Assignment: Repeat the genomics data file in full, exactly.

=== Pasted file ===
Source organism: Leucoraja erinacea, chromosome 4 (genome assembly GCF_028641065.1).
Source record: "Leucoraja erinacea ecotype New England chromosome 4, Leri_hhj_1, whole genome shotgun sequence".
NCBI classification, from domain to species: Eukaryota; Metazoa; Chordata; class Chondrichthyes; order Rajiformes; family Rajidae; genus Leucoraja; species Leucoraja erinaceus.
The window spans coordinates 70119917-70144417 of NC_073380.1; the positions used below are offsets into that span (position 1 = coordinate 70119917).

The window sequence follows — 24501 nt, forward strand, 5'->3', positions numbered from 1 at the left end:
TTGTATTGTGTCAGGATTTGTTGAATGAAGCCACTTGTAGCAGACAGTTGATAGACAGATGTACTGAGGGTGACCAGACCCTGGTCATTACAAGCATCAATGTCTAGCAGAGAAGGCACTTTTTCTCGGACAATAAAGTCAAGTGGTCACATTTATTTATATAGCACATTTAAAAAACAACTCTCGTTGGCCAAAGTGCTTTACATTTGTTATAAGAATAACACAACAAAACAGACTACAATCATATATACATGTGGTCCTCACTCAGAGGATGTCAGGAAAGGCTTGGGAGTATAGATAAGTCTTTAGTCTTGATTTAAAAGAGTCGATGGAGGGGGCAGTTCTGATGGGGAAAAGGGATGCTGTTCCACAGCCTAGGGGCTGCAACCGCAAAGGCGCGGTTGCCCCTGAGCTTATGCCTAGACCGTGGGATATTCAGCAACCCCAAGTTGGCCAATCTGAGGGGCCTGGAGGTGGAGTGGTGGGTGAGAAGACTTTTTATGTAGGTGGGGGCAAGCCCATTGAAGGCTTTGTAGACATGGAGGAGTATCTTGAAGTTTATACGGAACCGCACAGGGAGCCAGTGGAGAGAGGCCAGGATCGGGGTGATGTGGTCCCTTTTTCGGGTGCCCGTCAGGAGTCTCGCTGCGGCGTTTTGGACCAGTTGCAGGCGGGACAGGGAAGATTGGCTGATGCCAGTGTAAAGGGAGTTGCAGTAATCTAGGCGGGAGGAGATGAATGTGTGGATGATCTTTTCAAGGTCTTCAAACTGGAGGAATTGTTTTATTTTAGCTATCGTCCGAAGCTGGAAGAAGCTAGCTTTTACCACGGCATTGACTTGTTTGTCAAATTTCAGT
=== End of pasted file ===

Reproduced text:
Source organism: Leucoraja erinacea, chromosome 4 (genome assembly GCF_028641065.1).
Source record: "Leucoraja erinacea ecotype New England chromosome 4, Leri_hhj_1, whole genome shotgun sequence".
NCBI classification, from domain to species: Eukaryota; Metazoa; Chordata; class Chondrichthyes; order Rajiformes; family Rajidae; genus Leucoraja; species Leucoraja erinaceus.
The window spans coordinates 70119917-70144417 of NC_073380.1; the positions used below are offsets into that span (position 1 = coordinate 70119917).

The window sequence follows — 24501 nt, forward strand, 5'->3', positions numbered from 1 at the left end:
TTGTATTGTGTCAGGATTTGTTGAATGAAGCCACTTGTAGCAGACAGTTGATAGACAGATGTACTGAGGGTGACCAGACCCTGGTCATTACAAGCATCAATGTCTAGCAGAGAAGGCACTTTTTCTCGGACAATAAAGTCAAGTGGTCACATTTATTTATATAGCACATTTAAAAAACAACTCTCGTTGGCCAAAGTGCTTTACATTTGTTATAAGAATAACACAACAAAACAGACTACAATCATATATACATGTGGTCCTCACTCAGAGGATGTCAGGAAAGGCTTGGGAGTATAGATAAGTCTTTAGTCTTGATTTAAAAGAGTCGATGGAGGGGGCAGTTCTGATGGGGAAAAGGGATGCTGTTCCACAGCCTAGGGGCTGCAACCGCAAAGGCGCGGTTGCCCCTGAGCTTATGCCTAGACCGTGGGATATTCAGCAACCCCAAGTTGGCCAATCTGAGGGGCCTGGAGGTGGAGTGGTGGGTGAGAAGACTTTTTATGTAGGTGGGGGCAAGCCCATTGAAGGCTTTGTAGACATGGAGGAGTATCTTGAAGTTTATACGGAACCGCACAGGGAGCCAGTGGAGAGAGGCCAGGATCGGGGTGATGTGGTCCCTTTTTCGGGTGCCCGTCAGGAGTCTCGCTGCGGCGTTTTGGACCAGTTGCAGGCGGGACAGGGAAGATTGGCTGATGCCAGTGTAAAGGGAGTTGCAGTAATCTAGGCGGGAGGAGATGAATGTGTGGATGATCTTTTCAAGGTCTTCAAACTGGAGGAATTGTTTTATTTTAGCTATCGTCCGAAGCTGGAAGAAGCTAGCTTTTACCACGGCATTGACTTGTTTGTCAAATTTCAGT